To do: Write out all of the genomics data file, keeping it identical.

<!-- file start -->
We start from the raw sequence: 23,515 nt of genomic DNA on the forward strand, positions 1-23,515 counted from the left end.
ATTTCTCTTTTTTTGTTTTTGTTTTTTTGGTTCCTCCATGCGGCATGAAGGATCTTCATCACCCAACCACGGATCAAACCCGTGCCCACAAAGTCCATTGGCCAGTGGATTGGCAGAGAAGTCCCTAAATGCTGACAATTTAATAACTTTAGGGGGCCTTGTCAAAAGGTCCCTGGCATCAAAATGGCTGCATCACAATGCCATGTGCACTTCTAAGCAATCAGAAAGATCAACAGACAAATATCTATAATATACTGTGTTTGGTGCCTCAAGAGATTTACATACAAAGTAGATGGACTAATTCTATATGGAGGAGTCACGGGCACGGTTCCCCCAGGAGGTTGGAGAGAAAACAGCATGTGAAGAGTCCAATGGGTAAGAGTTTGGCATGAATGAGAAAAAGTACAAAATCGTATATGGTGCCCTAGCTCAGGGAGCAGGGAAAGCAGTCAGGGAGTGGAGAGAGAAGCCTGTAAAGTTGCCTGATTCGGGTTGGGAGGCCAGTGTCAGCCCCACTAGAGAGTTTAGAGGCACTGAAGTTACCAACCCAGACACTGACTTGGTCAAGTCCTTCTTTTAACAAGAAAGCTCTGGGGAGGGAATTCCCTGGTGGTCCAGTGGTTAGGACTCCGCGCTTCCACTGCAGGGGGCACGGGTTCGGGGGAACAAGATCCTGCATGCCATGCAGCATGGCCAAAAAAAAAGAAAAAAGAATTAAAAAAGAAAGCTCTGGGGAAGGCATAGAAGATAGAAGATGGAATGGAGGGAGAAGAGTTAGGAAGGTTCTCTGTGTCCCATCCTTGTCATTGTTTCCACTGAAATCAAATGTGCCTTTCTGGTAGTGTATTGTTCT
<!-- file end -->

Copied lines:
We start from the raw sequence: 23,515 nt of genomic DNA on the forward strand, positions 1-23,515 counted from the left end.
ATTTCTCTTTTTTTGTTTTTGTTTTTTTGGTTCCTCCATGCGGCATGAAGGATCTTCATCACCCAACCACGGATCAAACCCGTGCCCACAAAGTCCATTGGCCAGTGGATTGGCAGAGAAGTCCCTAAATGCTGACAATTTAATAACTTTAGGGGGCCTTGTCAAAAGGTCCCTGGCATCAAAATGGCTGCATCACAATGCCATGTGCACTTCTAAGCAATCAGAAAGATCAACAGACAAATATCTATAATATACTGTGTTTGGTGCCTCAAGAGATTTACATACAAAGTAGATGGACTAATTCTATATGGAGGAGTCACGGGCACGGTTCCCCCAGGAGGTTGGAGAGAAAACAGCATGTGAAGAGTCCAATGGGTAAGAGTTTGGCATGAATGAGAAAAAGTACAAAATCGTATATGGTGCCCTAGCTCAGGGAGCAGGGAAAGCAGTCAGGGAGTGGAGAGAGAAGCCTGTAAAGTTGCCTGATTCGGGTTGGGAGGCCAGTGTCAGCCCCACTAGAGAGTTTAGAGGCACTGAAGTTACCAACCCAGACACTGACTTGGTCAAGTCCTTCTTTTAACAAGAAAGCTCTGGGGAGGGAATTCCCTGGTGGTCCAGTGGTTAGGACTCCGCGCTTCCACTGCAGGGGGCACGGGTTCGGGGGAACAAGATCCTGCATGCCATGCAGCATGGCCAAAAAAAAAGAAAAAAGAATTAAAAAAGAAAGCTCTGGGGAAGGCATAGAAGATAGAAGATGGAATGGAGGGAGAAGAGTTAGGAAGGTTCTCTGTGTCCCATCCTTGTCATTGTTTCCACTGAAATCAAATGTGCCTTTCTGGTAGTGTATTGTTCT